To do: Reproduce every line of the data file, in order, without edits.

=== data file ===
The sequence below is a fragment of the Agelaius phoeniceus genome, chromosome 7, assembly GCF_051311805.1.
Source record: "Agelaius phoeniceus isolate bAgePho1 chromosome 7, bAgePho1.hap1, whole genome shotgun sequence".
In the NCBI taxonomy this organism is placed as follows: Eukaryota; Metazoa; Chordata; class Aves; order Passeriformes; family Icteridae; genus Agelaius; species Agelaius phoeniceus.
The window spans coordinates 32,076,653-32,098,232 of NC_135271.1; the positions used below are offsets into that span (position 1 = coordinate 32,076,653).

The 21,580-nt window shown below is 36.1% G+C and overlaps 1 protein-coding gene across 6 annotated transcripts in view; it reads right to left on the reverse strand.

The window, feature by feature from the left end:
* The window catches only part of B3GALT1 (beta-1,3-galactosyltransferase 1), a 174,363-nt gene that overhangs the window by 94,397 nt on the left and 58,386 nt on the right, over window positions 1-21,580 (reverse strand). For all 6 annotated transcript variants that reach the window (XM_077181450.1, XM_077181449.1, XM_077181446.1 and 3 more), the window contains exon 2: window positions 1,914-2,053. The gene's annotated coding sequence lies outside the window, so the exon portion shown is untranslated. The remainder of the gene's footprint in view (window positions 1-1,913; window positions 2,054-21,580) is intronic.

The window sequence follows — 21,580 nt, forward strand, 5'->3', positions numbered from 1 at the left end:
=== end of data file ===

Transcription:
The sequence below is a fragment of the Agelaius phoeniceus genome, chromosome 7, assembly GCF_051311805.1.
Source record: "Agelaius phoeniceus isolate bAgePho1 chromosome 7, bAgePho1.hap1, whole genome shotgun sequence".
In the NCBI taxonomy this organism is placed as follows: Eukaryota; Metazoa; Chordata; class Aves; order Passeriformes; family Icteridae; genus Agelaius; species Agelaius phoeniceus.
The window spans coordinates 32,076,653-32,098,232 of NC_135271.1; the positions used below are offsets into that span (position 1 = coordinate 32,076,653).

The 21,580-nt window shown below is 36.1% G+C and overlaps 1 protein-coding gene across 6 annotated transcripts in view; it reads right to left on the reverse strand.

The window, feature by feature from the left end:
* The window catches only part of B3GALT1 (beta-1,3-galactosyltransferase 1), a 174,363-nt gene that overhangs the window by 94,397 nt on the left and 58,386 nt on the right, over window positions 1-21,580 (reverse strand). For all 6 annotated transcript variants that reach the window (XM_077181450.1, XM_077181449.1, XM_077181446.1 and 3 more), the window contains exon 2: window positions 1,914-2,053. The gene's annotated coding sequence lies outside the window, so the exon portion shown is untranslated. The remainder of the gene's footprint in view (window positions 1-1,913; window positions 2,054-21,580) is intronic.

The window sequence follows — 21,580 nt, forward strand, 5'->3', positions numbered from 1 at the left end: